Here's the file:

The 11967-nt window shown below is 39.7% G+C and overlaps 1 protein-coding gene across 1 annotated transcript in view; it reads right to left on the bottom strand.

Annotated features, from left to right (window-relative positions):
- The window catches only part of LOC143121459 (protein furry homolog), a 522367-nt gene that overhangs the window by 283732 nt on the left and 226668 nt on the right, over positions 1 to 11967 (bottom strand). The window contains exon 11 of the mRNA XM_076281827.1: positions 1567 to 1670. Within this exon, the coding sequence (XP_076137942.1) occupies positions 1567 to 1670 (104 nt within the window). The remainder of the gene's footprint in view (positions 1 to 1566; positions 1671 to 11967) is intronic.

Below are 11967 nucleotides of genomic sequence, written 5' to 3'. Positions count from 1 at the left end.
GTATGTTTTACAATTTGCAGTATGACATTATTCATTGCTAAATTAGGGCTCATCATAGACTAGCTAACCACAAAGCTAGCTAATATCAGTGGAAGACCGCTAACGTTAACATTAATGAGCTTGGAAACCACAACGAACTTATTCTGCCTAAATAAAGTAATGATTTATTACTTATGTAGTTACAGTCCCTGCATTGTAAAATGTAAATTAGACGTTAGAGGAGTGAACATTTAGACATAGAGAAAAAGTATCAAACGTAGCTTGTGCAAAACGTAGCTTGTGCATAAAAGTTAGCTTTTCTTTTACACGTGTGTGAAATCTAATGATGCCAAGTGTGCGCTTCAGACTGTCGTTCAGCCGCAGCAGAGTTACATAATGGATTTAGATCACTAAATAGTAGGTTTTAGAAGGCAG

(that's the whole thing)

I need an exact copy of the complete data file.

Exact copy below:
The 11967-nt window shown below is 39.7% G+C and overlaps 1 protein-coding gene across 1 annotated transcript in view; it reads right to left on the bottom strand.

Annotated features, from left to right (window-relative positions):
- The window catches only part of LOC143121459 (protein furry homolog), a 522367-nt gene that overhangs the window by 283732 nt on the left and 226668 nt on the right, over positions 1 to 11967 (bottom strand). The window contains exon 11 of the mRNA XM_076281827.1: positions 1567 to 1670. Within this exon, the coding sequence (XP_076137942.1) occupies positions 1567 to 1670 (104 nt within the window). The remainder of the gene's footprint in view (positions 1 to 1566; positions 1671 to 11967) is intronic.

Below are 11967 nucleotides of genomic sequence, written 5' to 3'. Positions count from 1 at the left end.
GTATGTTTTACAATTTGCAGTATGACATTATTCATTGCTAAATTAGGGCTCATCATAGACTAGCTAACCACAAAGCTAGCTAATATCAGTGGAAGACCGCTAACGTTAACATTAATGAGCTTGGAAACCACAACGAACTTATTCTGCCTAAATAAAGTAATGATTTATTACTTATGTAGTTACAGTCCCTGCATTGTAAAATGTAAATTAGACGTTAGAGGAGTGAACATTTAGACATAGAGAAAAAGTATCAAACGTAGCTTGTGCAAAACGTAGCTTGTGCATAAAAGTTAGCTTTTCTTTTACACGTGTGTGAAATCTAATGATGCCAAGTGTGCGCTTCAGACTGTCGTTCAGCCGCAGCAGAGTTACATAATGGATTTAGATCACTAAATAGTAGGTTTTAGAAGGCAG